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A two-volume study laying out a pathway to a low-carbon and climate-resilient transport sector in Vietnam was released at a workshop on Addressing Climate Change in Transport, held in Hanoi today.

This analytical work comes at a critical time when the Government of Vietnam is updating its Nationally Determined Contribution on reducing carbon emissions and set out its next medium-term public investment plan for 2021-2025.

“A resilient transport system is critical to the continued success of Vietnam’s economy, which relies heavily on external trade and seamless connectivity,” said Ousmane Dione, World Bank Country Director for Vietnam. “We hope that the findings and recommendations of this new report will help Vietnam in its efforts to achieve a resilient and sustainable transport sector.

The first volume demonstrates that by employing a mix of diverse policies and investments, Vietnam can reduce its carbon emissions in the transport sector up to 9 percent with only domestic resources by 2030, and 15-20 percent by mobilizing international support and private sector participation.

Currently, the transport sector contributes about 10.8 percent of the total CO2 emissions. In a business-as-usual scenario, these emissions are projected to grow at an annual rate of 6-7% to nearly 70 million tons CO2e. The most cost-effective measures to boost the resilience of the transport sector include shifting traffic from roads to inland waterways and coastal transport, deploying stricter vehicle fuel economy standards, and promoting electric mobility.

The second volume provides a methodological framework to analyze critical and vulnerable points of the transport network, and presents a strong economic case for investing in building the climate resilience of Vietnam’s transport networks. A vulnerability assessment looks at the potential impact of different hazards on the transport corridor or network, and the criticality assessment considers such questions as which links and routes along transport networks are the most critical for the unimpeded flow of transport across a particular transport network.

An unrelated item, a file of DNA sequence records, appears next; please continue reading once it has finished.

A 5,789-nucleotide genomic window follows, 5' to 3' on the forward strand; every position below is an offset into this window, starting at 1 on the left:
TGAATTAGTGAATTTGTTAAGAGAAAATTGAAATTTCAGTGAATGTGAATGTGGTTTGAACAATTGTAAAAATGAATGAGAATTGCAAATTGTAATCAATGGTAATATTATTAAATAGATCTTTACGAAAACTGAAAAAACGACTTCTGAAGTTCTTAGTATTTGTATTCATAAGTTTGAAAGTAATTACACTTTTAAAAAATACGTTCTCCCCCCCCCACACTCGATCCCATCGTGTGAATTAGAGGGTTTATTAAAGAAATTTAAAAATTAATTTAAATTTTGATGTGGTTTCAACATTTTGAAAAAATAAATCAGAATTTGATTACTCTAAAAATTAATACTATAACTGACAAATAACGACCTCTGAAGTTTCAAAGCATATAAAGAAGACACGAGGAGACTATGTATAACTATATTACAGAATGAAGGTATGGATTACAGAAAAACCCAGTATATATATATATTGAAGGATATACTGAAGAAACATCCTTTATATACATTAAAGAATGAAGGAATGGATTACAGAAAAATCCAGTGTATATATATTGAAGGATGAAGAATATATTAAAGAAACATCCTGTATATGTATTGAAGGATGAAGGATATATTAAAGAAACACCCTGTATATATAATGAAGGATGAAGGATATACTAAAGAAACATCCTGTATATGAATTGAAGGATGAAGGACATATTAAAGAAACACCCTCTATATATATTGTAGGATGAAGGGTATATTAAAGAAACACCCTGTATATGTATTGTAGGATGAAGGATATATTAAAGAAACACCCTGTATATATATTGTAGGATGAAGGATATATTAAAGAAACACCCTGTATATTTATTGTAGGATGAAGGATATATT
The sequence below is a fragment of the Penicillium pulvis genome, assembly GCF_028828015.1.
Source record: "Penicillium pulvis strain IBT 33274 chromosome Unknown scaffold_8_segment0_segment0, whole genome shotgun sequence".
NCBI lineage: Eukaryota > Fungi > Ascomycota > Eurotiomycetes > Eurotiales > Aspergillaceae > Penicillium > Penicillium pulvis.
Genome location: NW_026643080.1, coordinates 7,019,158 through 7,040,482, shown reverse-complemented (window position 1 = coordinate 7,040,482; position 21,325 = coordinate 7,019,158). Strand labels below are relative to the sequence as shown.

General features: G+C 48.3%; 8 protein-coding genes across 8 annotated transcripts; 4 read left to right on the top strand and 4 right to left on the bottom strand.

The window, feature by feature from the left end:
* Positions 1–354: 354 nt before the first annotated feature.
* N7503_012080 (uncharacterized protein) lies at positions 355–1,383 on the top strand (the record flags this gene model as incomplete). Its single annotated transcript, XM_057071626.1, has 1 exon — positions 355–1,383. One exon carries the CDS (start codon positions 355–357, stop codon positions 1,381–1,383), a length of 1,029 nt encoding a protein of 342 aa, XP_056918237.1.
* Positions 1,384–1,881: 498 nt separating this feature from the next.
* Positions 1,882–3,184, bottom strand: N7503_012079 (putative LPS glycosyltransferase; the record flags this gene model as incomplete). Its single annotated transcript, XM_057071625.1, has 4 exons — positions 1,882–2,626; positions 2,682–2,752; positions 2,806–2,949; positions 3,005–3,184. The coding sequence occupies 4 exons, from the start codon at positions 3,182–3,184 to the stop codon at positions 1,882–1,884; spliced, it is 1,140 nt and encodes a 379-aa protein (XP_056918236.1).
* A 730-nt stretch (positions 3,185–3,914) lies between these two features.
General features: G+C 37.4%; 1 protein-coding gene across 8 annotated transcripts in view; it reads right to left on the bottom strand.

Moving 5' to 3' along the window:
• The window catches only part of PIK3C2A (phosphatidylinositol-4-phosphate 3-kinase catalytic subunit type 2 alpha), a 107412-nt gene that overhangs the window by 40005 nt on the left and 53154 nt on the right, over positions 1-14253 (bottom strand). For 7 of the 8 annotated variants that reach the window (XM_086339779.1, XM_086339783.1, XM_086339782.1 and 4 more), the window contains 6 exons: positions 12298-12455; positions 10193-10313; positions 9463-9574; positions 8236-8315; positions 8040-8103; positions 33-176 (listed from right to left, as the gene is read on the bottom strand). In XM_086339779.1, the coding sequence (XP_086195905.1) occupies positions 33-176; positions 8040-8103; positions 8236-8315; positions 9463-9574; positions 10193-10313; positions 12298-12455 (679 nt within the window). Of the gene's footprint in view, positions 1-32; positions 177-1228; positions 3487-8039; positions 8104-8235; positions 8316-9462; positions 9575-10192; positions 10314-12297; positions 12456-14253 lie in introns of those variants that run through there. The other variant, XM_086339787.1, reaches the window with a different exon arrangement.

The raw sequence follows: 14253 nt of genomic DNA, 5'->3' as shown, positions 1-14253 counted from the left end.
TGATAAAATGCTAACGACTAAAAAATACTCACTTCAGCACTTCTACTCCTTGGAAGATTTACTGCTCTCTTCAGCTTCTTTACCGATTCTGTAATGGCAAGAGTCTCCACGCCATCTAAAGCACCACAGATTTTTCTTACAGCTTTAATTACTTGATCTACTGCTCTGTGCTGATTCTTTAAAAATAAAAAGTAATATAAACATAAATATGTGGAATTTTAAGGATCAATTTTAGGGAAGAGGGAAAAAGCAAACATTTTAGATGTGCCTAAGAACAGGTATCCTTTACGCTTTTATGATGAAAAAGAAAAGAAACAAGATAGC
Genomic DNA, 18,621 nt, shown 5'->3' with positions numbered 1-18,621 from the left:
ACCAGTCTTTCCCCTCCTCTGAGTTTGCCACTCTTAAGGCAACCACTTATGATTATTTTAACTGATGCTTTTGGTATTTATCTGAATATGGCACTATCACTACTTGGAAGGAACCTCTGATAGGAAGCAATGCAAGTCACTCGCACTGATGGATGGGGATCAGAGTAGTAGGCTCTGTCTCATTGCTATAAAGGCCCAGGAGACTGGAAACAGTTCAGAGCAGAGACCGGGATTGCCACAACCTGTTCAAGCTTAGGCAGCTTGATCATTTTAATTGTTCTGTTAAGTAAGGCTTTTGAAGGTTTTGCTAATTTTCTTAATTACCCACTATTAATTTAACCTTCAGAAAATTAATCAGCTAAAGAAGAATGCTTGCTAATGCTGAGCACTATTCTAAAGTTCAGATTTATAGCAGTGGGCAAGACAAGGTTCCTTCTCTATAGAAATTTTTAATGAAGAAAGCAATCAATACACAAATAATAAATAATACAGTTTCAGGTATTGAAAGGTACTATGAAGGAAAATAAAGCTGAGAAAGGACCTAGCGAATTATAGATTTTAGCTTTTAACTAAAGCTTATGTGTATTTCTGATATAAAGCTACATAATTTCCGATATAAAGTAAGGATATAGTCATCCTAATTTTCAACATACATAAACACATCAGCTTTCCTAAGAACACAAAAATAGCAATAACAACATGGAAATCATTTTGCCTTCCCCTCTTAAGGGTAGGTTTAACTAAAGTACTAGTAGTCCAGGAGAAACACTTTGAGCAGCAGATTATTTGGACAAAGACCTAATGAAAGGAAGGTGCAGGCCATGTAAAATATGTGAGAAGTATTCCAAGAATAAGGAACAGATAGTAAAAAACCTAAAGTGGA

The study identifies systemic critical issues and hazard-specific, high-risk locations in Vietnam’s transport network. Considering climate change, it is estimated that 20 percent of the network is most critical in terms of its exposure to future disaster risks. Meanwhile, road failures can result in very high daily losses of up to US$1.9 million per day, while railway failures can result in losses as high as US$2.6 million per day.

To prepare for the increasing intensity and frequency of extreme hazards due to climate change, it is imperative to make investments to overhaul existing road assets to higher climate-resilient design standards.

Given the vulnerability of land-based transport, a shift to waterborne transport offers a good resilience strategy. A 10-percent shift in that direction could reduce climate risks by 25 percent, according to the report.

This report is a collaborative effort among the Vietnamese Ministry of Transport, the World Bank and Deutsche Gesellschaft für InternationaleZusammenarbeit GmbH (German Development Cooperation GIZ) under the commission by the German Federal Ministry for the Environment, Nature Conservation and Nuclear Safety (BMU). It is sponsored by the Australian Government through the Australia-World Bank Group Strategic Partnership in Vietnam – Phase 2 (ABP2) program.